As of this writing the team is focusing on bug fixes and testing. Feature requests are being moved to a backlog for post beta/1.0 consideration as we focus on platform support and stability. That means if you want to contribute your best bet is to find an unclaimed issue ( ie one that isn't tagged with a person's name ), in the issues list on github and try your hand at a fix.

Once you're happy with your solution submit a pull request and ... wait. We're doing our best to get to all the pull requests but we get a fair amount and you might have to wait a couple days to get a response while we sort through them.

To speed the process along there are a couple important things you can do:

1. Rebase!

If/When your pull request branch falls behind master don't merge - rebase! By rebasing and resolving the conflicts you make the application of your commits to the existing master much easier for the reviewer.

First thing you'll want to do is add the original git repo

$ git remote add jqm git://

Then you can fetch the latest from the original jqm and rebase your changes on top of it

$ git fetch jqm
$ git branch
* master
$ git rebase jqm/master
... resolve conflicts ...

2. Separate white space/refactor commits

If you want to add in a quick refactor, like renaming a variable, or cleaning up some white space keep it in a seperate commit from the bug fix/feature. That way the reviewer doesn't have to fight to separate the important changes from the rest.

3. Test

This really cannot be over emphasized. If you fix a bug please add a test for it. In this way we can guarantee that there aren't any regressions in the future as the project makes changes and improvements. Just take a gander at the other tests to see what they should look like and dive right in. Even better, if you want to learn the library, just start writing tests for whats already there, you'll be making a huge contribution to the stability of the code base.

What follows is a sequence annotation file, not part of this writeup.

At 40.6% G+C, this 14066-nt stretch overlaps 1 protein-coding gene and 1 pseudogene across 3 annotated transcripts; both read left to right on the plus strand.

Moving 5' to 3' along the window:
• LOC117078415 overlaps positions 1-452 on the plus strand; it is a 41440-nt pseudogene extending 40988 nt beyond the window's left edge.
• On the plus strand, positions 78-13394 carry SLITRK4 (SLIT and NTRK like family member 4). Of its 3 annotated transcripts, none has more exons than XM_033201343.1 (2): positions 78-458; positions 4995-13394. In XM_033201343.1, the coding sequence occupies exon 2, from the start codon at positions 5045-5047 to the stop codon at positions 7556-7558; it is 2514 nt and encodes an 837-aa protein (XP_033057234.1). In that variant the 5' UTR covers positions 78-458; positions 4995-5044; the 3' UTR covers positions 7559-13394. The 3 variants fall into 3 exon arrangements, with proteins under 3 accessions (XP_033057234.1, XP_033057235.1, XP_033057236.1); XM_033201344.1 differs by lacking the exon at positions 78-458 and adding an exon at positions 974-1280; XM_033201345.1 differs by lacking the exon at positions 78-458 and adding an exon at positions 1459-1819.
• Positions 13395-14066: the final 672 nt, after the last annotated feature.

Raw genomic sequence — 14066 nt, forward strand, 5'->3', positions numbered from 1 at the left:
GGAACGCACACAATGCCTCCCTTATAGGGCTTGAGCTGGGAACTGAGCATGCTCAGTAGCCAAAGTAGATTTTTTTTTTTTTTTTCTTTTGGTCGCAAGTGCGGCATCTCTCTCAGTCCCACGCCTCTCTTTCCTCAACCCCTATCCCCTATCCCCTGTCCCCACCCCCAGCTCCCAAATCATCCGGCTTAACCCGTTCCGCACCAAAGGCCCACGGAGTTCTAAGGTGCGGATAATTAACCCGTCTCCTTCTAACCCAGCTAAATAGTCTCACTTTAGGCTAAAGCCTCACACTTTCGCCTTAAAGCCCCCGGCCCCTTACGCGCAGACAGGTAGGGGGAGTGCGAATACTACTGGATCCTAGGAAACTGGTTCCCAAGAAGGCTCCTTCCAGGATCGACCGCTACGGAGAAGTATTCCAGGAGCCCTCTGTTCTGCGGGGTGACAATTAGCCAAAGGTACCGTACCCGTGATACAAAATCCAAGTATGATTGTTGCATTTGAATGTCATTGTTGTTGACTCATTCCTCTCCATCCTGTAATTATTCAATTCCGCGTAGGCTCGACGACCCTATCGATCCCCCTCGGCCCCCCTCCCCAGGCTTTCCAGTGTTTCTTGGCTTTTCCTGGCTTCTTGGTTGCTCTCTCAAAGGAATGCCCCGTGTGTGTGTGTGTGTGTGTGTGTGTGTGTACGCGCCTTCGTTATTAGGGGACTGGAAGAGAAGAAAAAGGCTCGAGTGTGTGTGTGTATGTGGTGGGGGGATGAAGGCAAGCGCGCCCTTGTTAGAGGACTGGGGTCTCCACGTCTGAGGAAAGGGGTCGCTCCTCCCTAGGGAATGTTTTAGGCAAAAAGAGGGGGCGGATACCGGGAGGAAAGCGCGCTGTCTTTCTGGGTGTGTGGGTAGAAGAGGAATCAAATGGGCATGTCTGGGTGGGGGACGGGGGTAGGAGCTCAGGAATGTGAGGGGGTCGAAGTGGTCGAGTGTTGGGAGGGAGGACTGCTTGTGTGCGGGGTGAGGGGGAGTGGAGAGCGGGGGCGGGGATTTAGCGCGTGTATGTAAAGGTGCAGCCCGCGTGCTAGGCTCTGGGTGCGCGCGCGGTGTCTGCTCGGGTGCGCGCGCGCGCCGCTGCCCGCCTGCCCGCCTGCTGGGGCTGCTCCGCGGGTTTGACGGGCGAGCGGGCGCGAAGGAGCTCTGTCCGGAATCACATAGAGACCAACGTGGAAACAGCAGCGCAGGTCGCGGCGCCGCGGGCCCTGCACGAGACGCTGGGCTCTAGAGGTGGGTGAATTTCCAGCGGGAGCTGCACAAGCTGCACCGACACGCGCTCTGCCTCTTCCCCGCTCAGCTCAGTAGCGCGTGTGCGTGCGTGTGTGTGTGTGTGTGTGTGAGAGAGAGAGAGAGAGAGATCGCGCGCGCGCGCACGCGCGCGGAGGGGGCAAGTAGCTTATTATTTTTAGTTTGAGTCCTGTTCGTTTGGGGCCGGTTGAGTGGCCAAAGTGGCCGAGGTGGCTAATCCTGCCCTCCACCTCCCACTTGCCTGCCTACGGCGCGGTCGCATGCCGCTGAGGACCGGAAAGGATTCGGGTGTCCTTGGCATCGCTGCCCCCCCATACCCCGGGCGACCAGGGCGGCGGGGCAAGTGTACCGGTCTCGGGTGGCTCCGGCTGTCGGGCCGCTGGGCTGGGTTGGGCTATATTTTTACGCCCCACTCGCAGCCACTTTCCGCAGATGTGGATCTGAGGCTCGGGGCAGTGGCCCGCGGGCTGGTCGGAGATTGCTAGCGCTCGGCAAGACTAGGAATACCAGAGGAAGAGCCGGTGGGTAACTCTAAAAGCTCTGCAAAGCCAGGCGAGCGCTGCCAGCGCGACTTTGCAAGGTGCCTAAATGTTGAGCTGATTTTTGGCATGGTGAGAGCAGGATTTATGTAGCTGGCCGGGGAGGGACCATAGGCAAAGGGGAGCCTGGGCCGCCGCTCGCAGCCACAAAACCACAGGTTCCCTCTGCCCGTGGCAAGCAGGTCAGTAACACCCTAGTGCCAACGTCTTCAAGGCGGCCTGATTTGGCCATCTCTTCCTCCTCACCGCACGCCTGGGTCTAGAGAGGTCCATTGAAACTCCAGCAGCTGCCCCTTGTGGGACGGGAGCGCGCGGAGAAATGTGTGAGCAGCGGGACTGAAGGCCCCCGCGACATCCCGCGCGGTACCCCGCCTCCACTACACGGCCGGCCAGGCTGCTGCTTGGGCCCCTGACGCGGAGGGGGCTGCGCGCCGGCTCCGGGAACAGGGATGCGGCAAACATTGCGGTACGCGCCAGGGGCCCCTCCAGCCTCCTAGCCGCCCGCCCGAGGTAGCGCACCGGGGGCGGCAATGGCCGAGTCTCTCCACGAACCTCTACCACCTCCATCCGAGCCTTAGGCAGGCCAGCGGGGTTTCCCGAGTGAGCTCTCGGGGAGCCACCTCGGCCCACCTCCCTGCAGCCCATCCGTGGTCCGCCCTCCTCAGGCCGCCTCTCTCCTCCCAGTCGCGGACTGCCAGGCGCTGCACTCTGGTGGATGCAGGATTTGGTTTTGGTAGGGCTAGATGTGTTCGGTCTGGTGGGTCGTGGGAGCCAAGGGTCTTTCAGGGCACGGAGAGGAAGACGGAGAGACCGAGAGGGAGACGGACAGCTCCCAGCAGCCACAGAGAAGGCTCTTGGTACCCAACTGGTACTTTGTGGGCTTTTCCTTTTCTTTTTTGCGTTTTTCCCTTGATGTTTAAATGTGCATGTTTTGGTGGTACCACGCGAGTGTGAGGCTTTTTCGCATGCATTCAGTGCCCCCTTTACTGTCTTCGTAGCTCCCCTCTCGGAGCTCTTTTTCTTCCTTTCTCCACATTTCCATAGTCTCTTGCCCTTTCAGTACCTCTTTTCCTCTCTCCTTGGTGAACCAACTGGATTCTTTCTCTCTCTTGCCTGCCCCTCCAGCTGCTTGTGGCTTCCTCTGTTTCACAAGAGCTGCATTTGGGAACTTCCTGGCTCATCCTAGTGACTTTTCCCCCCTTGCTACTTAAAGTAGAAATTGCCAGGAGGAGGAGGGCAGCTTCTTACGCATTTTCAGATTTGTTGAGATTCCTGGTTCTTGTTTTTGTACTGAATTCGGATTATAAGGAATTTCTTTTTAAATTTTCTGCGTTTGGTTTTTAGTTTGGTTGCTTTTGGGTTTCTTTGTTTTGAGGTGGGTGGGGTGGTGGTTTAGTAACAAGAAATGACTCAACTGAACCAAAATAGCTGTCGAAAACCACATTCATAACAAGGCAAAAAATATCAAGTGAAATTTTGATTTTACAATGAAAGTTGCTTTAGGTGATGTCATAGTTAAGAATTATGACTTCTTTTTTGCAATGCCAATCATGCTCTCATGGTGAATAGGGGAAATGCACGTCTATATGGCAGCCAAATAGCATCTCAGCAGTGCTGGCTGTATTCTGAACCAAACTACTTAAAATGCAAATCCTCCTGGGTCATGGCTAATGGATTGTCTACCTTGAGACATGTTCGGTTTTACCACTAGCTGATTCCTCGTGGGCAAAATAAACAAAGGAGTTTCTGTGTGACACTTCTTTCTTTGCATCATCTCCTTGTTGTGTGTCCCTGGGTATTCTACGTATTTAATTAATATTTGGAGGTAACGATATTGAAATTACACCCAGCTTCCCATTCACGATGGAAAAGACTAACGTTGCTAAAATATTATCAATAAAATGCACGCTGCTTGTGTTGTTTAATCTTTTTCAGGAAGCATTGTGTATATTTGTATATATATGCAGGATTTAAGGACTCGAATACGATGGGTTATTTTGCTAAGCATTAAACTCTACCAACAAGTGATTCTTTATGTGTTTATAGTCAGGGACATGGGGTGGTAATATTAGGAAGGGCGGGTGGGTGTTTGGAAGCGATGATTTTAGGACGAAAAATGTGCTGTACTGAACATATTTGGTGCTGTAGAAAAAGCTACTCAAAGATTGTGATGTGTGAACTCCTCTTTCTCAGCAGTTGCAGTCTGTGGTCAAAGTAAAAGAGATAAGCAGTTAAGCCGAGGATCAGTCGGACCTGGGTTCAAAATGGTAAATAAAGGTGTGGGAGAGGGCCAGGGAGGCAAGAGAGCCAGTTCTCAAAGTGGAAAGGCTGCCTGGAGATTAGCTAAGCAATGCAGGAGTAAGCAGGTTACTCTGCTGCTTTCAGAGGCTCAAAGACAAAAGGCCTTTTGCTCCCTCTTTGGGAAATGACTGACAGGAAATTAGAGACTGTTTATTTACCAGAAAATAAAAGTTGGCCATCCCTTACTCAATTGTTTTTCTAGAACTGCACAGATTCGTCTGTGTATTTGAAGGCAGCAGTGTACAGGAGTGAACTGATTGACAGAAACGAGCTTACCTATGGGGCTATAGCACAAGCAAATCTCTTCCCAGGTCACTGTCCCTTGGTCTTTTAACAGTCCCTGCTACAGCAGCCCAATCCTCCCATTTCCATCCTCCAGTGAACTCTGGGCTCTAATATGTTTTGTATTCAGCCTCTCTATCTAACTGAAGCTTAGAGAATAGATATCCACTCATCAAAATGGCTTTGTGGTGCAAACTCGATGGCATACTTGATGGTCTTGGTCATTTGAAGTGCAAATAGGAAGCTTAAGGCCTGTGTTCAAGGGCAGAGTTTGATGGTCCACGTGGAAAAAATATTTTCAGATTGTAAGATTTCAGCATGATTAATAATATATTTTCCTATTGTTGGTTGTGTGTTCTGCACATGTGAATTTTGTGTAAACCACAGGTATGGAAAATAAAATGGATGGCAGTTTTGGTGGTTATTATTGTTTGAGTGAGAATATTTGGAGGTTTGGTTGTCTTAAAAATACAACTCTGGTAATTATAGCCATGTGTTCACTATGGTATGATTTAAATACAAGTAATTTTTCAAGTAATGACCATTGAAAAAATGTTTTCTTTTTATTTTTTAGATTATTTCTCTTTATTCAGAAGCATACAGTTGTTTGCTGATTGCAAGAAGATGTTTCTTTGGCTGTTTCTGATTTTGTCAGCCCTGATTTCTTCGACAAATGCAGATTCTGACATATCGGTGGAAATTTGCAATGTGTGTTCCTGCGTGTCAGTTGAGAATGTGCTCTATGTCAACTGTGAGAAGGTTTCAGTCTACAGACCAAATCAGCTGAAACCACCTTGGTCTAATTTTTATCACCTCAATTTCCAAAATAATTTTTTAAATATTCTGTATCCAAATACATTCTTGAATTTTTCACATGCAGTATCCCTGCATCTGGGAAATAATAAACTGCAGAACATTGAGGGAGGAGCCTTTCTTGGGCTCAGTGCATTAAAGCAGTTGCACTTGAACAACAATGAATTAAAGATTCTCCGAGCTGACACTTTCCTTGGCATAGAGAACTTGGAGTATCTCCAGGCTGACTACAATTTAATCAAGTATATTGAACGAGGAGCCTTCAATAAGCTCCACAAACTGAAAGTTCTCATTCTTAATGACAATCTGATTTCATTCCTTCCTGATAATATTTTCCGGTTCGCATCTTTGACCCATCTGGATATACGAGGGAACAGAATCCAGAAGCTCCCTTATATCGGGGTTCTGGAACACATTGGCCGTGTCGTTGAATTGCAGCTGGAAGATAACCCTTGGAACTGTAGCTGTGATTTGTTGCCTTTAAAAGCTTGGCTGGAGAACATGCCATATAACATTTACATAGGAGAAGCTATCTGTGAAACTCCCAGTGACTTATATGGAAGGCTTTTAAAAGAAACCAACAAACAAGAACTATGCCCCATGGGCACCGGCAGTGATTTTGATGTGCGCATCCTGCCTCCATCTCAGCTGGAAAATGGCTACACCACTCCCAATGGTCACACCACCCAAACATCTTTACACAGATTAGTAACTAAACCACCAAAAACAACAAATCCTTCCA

Contributing to other projects

The most important part of all, which I didn't get enough time to talk about at the conference, is that you don't have to be a rocket scientist or hacker extraordinaire to contribute in a big way to an open source project you're interested in. How do I know this, you may ask? Because I'm neither one of those things.

Sadly, I spent a lot of time on the outside looking in, thinking "I'd just be making trouble" or "I doubt I'd have any meaningful impact even if they did accept my submission". If you tend to think on the same level, stop. Go fix a bug. Go write a test. Don't let the fear of someone rejecting your submission stop you from trying in the first place.

Even if it doesn't get accpeted, take the feedback to heart, get better, and try again. Good projects will have a polite and helpful response for you if they don't think your fix is quite ready to be merged in. As someone who reviews pull requests I know that the most important asset the project has is its contributors and users. I see it as my most important job to make sure they know we appreciate all their hard work. ( credit to Yehuda Katz's talk, and many discussions with Mitchell Hashimoto for those ideals).

Dive right in

Hopefully if you were on the fence about contributing to JQM or any other oss project this was the nudge you needed to give it a try. Open source is dead if people don't jump in to contribute and make it better, so I hope to see your pull request in our queue sometime soon!


08 Feb 2011